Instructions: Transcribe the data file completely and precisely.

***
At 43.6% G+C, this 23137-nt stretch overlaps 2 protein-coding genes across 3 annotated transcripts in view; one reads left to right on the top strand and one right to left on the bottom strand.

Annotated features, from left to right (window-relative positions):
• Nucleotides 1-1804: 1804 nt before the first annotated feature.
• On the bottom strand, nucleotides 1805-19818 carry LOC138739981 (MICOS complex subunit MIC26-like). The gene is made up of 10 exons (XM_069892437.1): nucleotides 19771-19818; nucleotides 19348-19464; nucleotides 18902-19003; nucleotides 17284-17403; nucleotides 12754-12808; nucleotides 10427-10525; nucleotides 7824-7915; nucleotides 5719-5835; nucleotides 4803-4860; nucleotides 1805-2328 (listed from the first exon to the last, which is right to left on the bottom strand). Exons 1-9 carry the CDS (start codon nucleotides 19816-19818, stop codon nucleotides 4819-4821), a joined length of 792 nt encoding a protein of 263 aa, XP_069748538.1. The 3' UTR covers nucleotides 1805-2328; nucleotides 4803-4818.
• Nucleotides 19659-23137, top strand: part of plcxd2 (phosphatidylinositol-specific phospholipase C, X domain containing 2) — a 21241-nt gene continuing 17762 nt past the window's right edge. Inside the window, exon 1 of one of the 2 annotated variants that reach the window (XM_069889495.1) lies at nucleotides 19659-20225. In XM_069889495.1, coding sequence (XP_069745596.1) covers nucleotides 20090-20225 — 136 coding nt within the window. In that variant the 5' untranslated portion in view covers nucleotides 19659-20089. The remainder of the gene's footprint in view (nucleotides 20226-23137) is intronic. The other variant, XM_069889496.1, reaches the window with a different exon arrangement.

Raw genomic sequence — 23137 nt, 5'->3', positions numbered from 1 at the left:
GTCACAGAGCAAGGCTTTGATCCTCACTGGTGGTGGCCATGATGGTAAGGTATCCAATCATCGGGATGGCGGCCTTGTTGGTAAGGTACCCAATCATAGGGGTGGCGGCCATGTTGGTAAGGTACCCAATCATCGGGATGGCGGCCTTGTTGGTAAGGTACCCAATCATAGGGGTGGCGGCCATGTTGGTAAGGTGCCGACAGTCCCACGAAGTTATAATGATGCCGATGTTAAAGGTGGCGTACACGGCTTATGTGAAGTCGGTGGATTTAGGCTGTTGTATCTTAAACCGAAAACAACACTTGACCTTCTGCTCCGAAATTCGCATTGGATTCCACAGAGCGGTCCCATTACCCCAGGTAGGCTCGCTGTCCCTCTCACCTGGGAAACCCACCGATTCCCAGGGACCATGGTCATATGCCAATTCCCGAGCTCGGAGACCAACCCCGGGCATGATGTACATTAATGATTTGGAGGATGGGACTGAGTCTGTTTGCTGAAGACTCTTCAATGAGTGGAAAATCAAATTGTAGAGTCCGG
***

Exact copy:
At 43.6% G+C, this 23137-nt stretch overlaps 2 protein-coding genes across 3 annotated transcripts in view; one reads left to right on the top strand and one right to left on the bottom strand.

Annotated features, from left to right (window-relative positions):
• Nucleotides 1-1804: 1804 nt before the first annotated feature.
• On the bottom strand, nucleotides 1805-19818 carry LOC138739981 (MICOS complex subunit MIC26-like). The gene is made up of 10 exons (XM_069892437.1): nucleotides 19771-19818; nucleotides 19348-19464; nucleotides 18902-19003; nucleotides 17284-17403; nucleotides 12754-12808; nucleotides 10427-10525; nucleotides 7824-7915; nucleotides 5719-5835; nucleotides 4803-4860; nucleotides 1805-2328 (listed from the first exon to the last, which is right to left on the bottom strand). Exons 1-9 carry the CDS (start codon nucleotides 19816-19818, stop codon nucleotides 4819-4821), a joined length of 792 nt encoding a protein of 263 aa, XP_069748538.1. The 3' UTR covers nucleotides 1805-2328; nucleotides 4803-4818.
• Nucleotides 19659-23137, top strand: part of plcxd2 (phosphatidylinositol-specific phospholipase C, X domain containing 2) — a 21241-nt gene continuing 17762 nt past the window's right edge. Inside the window, exon 1 of one of the 2 annotated variants that reach the window (XM_069889495.1) lies at nucleotides 19659-20225. In XM_069889495.1, coding sequence (XP_069745596.1) covers nucleotides 20090-20225 — 136 coding nt within the window. In that variant the 5' untranslated portion in view covers nucleotides 19659-20089. The remainder of the gene's footprint in view (nucleotides 20226-23137) is intronic. The other variant, XM_069889496.1, reaches the window with a different exon arrangement.

Raw genomic sequence — 23137 nt, 5'->3', positions numbered from 1 at the left:
GTCACAGAGCAAGGCTTTGATCCTCACTGGTGGTGGCCATGATGGTAAGGTATCCAATCATCGGGATGGCGGCCTTGTTGGTAAGGTACCCAATCATAGGGGTGGCGGCCATGTTGGTAAGGTACCCAATCATCGGGATGGCGGCCTTGTTGGTAAGGTACCCAATCATAGGGGTGGCGGCCATGTTGGTAAGGTGCCGACAGTCCCACGAAGTTATAATGATGCCGATGTTAAAGGTGGCGTACACGGCTTATGTGAAGTCGGTGGATTTAGGCTGTTGTATCTTAAACCGAAAACAACACTTGACCTTCTGCTCCGAAATTCGCATTGGATTCCACAGAGCGGTCCCATTACCCCAGGTAGGCTCGCTGTCCCTCTCACCTGGGAAACCCACCGATTCCCAGGGACCATGGTCATATGCCAATTCCCGAGCTCGGAGACCAACCCCGGGCATGATGTACATTAATGATTTGGAGGATGGGACTGAGTCTGTTTGCTGAAGACTCTTCAATGAGTGGAAAATCAAATTGTAGAGTCCGG